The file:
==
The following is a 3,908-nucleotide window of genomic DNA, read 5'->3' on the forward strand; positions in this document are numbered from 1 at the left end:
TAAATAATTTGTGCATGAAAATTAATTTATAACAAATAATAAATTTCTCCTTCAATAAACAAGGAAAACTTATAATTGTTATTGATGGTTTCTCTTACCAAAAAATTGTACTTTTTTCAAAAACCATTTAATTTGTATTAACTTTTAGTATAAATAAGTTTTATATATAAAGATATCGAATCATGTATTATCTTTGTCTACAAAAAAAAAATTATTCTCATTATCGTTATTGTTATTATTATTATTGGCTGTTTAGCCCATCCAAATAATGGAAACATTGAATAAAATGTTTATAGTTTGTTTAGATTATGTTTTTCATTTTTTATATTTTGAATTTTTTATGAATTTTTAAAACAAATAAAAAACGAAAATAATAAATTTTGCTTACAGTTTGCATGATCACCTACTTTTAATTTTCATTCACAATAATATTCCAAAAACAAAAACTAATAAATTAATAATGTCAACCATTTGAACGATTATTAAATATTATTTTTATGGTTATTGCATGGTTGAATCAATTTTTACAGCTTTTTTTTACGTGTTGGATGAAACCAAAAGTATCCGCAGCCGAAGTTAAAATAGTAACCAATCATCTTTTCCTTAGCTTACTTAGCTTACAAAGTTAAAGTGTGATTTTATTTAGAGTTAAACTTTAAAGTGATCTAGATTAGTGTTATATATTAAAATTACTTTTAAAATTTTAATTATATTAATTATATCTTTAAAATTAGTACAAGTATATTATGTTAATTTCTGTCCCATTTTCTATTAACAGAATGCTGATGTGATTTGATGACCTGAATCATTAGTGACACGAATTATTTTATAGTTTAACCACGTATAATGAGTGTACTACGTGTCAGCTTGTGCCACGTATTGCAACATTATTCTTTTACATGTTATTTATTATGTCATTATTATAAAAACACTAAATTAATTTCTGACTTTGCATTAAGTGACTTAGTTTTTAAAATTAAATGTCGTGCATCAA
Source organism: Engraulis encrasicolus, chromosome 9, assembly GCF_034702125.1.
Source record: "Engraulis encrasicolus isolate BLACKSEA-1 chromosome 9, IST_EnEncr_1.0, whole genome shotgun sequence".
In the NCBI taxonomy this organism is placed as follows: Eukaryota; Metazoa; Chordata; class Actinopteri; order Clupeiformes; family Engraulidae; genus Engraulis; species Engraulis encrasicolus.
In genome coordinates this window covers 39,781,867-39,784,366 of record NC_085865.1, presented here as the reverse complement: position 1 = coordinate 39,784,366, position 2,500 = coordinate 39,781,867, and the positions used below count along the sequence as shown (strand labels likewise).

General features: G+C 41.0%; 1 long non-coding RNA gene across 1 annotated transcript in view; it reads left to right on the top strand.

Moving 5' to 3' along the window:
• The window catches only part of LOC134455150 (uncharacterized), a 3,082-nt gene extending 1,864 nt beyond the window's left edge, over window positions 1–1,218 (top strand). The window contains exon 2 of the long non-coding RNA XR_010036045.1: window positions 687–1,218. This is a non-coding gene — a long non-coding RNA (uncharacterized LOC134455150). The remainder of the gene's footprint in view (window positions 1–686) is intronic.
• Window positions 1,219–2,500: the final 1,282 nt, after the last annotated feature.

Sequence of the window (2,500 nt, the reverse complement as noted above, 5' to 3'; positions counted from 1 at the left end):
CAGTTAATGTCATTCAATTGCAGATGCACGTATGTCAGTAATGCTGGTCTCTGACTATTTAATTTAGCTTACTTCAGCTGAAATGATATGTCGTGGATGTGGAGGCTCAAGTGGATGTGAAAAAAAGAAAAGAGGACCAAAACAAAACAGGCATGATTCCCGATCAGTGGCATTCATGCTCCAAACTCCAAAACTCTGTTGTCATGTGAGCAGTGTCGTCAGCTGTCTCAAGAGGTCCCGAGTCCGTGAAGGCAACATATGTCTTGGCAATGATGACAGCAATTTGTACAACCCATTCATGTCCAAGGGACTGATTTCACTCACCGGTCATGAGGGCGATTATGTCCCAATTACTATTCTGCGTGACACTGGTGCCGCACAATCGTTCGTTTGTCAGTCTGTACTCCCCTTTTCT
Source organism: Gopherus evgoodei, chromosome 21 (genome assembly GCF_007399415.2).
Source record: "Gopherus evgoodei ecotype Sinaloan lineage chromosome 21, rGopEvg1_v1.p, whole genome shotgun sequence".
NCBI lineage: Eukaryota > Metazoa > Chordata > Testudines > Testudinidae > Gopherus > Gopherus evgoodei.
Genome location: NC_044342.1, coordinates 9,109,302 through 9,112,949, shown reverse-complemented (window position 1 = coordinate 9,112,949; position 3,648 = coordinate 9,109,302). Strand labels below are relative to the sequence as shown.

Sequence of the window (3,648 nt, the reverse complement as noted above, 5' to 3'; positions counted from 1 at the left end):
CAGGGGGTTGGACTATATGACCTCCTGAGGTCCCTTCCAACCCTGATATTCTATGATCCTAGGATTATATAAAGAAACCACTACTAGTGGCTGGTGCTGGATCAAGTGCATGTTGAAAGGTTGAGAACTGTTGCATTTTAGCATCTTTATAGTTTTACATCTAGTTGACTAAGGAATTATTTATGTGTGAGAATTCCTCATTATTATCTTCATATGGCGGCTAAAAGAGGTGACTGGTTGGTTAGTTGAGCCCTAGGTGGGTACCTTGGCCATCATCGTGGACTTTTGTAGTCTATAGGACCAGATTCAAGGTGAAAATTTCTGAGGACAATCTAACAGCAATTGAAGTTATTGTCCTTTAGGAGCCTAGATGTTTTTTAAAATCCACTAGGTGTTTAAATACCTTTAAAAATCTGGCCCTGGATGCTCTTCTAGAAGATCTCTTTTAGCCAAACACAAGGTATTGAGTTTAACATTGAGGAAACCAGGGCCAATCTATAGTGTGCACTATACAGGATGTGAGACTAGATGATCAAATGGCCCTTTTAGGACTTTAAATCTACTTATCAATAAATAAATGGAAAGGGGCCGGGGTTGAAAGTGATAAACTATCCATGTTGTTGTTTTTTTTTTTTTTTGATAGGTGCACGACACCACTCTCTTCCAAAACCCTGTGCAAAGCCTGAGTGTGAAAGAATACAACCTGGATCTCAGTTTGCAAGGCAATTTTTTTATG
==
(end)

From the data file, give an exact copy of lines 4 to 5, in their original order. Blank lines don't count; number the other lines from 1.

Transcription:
Source record: "Engraulis encrasicolus isolate BLACKSEA-1 chromosome 9, IST_EnEncr_1.0, whole genome shotgun sequence".
In the NCBI taxonomy this organism is placed as follows: Eukaryota; Metazoa; Chordata; class Actinopteri; order Clupeiformes; family Engraulidae; genus Engraulis; species Engraulis encrasicolus.